Hail, Columbia (Philip Phile)

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  • (Posted 2010-04-16)  CPDL #21456:          (Sibelius 4)
Editor: Ashley Etzkorn (submitted 2010-04-16).   Score information: 19 x 26 cm, 1 page, 144 kB   Copyright: Public Domain
Edition notes:

General Information

Title: Hail, Columbia
Composer: Philip Phile
Lyricist: Joseph Hopkinsoncreate page

Number of voices: 1v   Voicing: Unison
Genre: SecularFolksong

Language: English
Instruments: A cappella

First published: 1917
Description: One of the oldest of our patriotic songs, coming from the old President's March, used in Washington's administration and composed about 1789, by Mr. Philip Phile, of Philadelphia. The words were written in 1798, by Joseph Hopkinson, also of Philadelphia.

External websites:

Original text and translations

English.png English text

1. Hail, Columbia, happy Land!
Hail, ye heroes, heav'n born band!
Who fought and bled in Freedom's cause
And when the storm of war was gone
Enjoyed the peace your valor won.
Let independence be our boast,
Ever mindful what it cost;
Ever grateful for the prize,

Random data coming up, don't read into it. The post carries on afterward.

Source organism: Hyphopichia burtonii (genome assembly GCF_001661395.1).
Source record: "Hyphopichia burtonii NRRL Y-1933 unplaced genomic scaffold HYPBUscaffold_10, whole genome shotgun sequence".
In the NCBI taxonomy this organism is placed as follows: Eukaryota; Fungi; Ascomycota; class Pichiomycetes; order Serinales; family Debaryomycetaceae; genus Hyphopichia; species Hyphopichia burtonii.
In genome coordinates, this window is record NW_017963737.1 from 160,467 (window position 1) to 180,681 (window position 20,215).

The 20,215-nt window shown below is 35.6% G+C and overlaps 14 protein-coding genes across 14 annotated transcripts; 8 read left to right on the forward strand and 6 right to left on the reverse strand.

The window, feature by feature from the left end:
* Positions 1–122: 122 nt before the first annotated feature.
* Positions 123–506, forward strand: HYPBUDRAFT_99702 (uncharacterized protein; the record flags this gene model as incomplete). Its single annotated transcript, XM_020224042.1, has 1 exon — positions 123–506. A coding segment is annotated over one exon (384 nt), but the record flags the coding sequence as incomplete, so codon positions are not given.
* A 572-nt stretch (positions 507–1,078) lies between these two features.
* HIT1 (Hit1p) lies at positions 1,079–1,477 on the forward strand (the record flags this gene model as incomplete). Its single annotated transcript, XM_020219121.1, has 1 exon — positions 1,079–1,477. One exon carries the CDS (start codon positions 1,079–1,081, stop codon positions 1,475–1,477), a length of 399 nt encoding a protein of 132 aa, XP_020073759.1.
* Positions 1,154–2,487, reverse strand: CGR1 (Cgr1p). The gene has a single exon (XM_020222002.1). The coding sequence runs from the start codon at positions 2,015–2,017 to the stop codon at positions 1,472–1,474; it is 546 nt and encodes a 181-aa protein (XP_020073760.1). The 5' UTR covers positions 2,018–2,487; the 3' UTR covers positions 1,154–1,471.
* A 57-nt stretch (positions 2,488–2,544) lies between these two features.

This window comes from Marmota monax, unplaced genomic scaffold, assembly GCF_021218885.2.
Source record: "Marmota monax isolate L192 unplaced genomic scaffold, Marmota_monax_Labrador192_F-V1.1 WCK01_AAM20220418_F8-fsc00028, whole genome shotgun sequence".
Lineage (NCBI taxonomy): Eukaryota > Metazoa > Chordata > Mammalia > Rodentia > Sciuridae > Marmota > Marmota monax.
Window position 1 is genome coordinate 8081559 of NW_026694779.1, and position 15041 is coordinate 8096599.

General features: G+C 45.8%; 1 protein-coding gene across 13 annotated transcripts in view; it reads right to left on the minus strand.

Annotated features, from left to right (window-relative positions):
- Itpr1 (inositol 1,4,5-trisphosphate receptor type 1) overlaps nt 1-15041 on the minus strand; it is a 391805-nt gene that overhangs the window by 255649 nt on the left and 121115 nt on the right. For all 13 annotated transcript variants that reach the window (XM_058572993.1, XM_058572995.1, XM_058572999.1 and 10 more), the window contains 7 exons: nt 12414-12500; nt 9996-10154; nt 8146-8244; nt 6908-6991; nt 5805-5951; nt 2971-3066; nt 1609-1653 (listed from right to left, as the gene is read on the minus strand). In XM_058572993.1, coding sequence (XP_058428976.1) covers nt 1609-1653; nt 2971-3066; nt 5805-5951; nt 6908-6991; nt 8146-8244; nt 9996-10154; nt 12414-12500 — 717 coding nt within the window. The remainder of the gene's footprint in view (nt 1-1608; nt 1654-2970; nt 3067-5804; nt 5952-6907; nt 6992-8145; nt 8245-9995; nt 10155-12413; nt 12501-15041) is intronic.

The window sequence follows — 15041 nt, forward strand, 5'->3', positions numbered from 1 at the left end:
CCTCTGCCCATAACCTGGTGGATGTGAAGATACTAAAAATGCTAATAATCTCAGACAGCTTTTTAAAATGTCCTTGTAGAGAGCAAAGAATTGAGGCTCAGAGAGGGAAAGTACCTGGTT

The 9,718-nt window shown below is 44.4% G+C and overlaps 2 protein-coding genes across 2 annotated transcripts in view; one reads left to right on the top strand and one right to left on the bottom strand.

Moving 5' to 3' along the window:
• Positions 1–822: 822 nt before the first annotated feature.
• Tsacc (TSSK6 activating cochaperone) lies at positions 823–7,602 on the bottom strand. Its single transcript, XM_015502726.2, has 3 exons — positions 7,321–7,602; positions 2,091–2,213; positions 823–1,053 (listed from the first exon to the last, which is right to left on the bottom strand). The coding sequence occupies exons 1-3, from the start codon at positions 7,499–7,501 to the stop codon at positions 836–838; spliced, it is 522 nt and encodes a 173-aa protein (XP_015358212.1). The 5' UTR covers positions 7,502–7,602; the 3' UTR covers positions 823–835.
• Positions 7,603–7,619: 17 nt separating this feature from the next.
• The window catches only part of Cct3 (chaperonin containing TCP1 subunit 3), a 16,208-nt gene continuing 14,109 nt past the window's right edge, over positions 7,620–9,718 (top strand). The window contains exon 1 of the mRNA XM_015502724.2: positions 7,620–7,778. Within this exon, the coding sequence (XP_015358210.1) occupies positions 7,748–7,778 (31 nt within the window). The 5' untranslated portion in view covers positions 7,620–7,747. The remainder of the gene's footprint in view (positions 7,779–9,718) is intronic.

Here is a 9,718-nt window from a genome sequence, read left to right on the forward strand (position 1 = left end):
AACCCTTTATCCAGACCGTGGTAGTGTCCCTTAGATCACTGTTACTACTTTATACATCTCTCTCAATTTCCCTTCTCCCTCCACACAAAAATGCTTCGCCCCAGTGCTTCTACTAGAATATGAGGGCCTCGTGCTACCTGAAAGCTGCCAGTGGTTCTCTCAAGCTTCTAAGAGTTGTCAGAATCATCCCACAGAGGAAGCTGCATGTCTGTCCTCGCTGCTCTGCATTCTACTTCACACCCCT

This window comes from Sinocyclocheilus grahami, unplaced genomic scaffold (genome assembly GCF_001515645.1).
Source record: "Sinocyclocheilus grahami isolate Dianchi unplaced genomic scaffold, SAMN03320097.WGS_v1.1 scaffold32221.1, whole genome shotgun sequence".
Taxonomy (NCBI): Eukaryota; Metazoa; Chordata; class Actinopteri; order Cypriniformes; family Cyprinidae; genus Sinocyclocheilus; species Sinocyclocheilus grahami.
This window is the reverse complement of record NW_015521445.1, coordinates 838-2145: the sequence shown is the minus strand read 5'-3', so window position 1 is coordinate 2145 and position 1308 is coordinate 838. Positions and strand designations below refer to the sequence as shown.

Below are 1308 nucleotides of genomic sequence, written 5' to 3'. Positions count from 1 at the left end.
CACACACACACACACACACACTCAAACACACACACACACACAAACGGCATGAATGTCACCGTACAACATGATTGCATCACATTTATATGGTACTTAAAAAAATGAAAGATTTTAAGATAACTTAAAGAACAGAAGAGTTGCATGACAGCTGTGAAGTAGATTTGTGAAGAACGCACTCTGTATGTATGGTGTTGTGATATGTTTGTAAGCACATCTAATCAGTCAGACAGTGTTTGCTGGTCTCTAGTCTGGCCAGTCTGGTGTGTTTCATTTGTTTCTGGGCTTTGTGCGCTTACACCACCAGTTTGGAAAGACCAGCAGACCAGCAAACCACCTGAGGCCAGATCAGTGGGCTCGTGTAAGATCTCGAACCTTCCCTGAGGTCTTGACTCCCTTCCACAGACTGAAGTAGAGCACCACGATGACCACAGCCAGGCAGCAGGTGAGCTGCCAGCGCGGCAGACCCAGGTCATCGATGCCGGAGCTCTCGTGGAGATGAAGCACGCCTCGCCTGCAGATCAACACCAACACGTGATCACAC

Let its altar reach the skies.

Firm, unitted, let us be,
Rallying round our liberty!
As a band of brothers joined,
Peace and safety we shall find.

2. Sound, sound the trump of fame!
Let Washington's great name
Ring thro' the world with loud applause!
Ring thro' the world with loud applause!
Let evr'y climb to Freedom dear,
Listen with a joyful ear;
With equal skill, with steady pow'r,
He governs in the fearful hour
Of horrid war of guides with ease
The happier times of honest peace

3. Immortal patriots, rise once more!
Defend your rights, defend your shore;
Let no rude foe, which impious hand,
Let no rude foe with impious hand,
Invade the shrine where sacred lies,
Of toil and blood the well-earned prize.
While off'ring peace, sincere and just,
In heav'n we place a manly trust,
 That truth and justice shall prevail,
And ev'ry scheme of bondage fail.

4. Behold the chief, who now commands,
Once more to serve his country stands;
The rock on which the storm will beat!
The rock on which the storm will beat!
But armed in virtue firm and true,
His hopes are fixed on heav'n and you.
When hope was sinking in dismay,
When gloom obscured Columbia's day,
His steady mind, from changes free,
Resolved on death or liberty.